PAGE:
Sponsored by Edward R. Stolle
Kaufman & Canoles, PC - Attorneys
|Information about probate and decedents' estates in Virginia.||Home | Services | Contact | Search | Disclosure|
In connection with Virginia estate fiduciary accountings, the word disbursements typically refers to payments made from the estate to pay debts of the decedent, funeral bills, and costs of administering the estate. The word distribution refers to payments or delivery of estate assets to the beneficiaries or heirs of the estate.
Assuming the estate is solvent and all debts and expenses can be paid (insolvent estates are discussed in a later section) the payment of debts and obligations of the decedent and administrative expenses is fairly straight forward. There are, though, some important things to keep in mind.
The duty of the personal representative is to pay enforceable obligations of the decedent or the estate. This suggests that reasonable inquiry should be made to determine and document the enforceability of the debt.
If a debt is barred by an applicable statute of limitations it should not be paid. If someone claiming to be a creditor of the decedent cannot document their claim, it deserves further scrutiny and perhaps the personal representative should have an attorney review the matter.
It is very important to document all disbursements made from the estate. Personal representatives should be prepared to provide a copy of the bill or claim paid, the canceled check, or a paid and signed receipt for each disbursement. The commissioner of accounts will require these supporting documents when auditing accountings.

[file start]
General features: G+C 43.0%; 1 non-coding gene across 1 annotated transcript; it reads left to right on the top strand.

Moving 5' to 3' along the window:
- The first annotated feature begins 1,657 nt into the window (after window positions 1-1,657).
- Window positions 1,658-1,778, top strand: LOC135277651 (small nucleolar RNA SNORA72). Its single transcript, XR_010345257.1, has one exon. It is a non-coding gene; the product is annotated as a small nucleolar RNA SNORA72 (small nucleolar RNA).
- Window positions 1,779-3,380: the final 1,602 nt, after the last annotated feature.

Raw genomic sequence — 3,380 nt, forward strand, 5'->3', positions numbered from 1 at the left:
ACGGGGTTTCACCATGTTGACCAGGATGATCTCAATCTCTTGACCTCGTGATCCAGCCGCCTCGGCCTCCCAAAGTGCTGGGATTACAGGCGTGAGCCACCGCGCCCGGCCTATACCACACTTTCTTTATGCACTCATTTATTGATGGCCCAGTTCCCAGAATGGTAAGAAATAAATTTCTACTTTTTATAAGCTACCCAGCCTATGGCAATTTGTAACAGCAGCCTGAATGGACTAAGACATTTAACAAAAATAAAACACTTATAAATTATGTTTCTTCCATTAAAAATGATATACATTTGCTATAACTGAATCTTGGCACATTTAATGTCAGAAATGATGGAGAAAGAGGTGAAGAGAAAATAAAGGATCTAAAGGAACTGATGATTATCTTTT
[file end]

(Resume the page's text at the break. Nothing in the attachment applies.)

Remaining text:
Distributions to beneficiaries and heirs also must be handled in a careful manner. Although it may appear clear to a personal representative from their reading of a will how an estate is to be distributed, a mistake can result in personal liability to the personal representative.
Errors are often made when a beneficiary named in the will has predeceased the testator. Special rules of interpretation under the law may apply to such instances, and legal advice from an attorney experienced in estate administration should be obtained.
If there is no will, distribution must be made according to Virginia law, and again legal advice is recommended in interpreting and apply applicable statutes to the circumstances of the estate.
Like disbursements, all distributions to heirs or beneficiaries must be properly documented. Original canceled checks should be retained for all cash distributions. Written signed receipts for deliveries of assets in kind should be obtained. If stocks or bonds are transferred in kind to heirs or beneficiaries, proper documents of transfer should be obtained.
|© Edward R. Stolle and Kaufman & Canoles, P.C. 2003 -2011|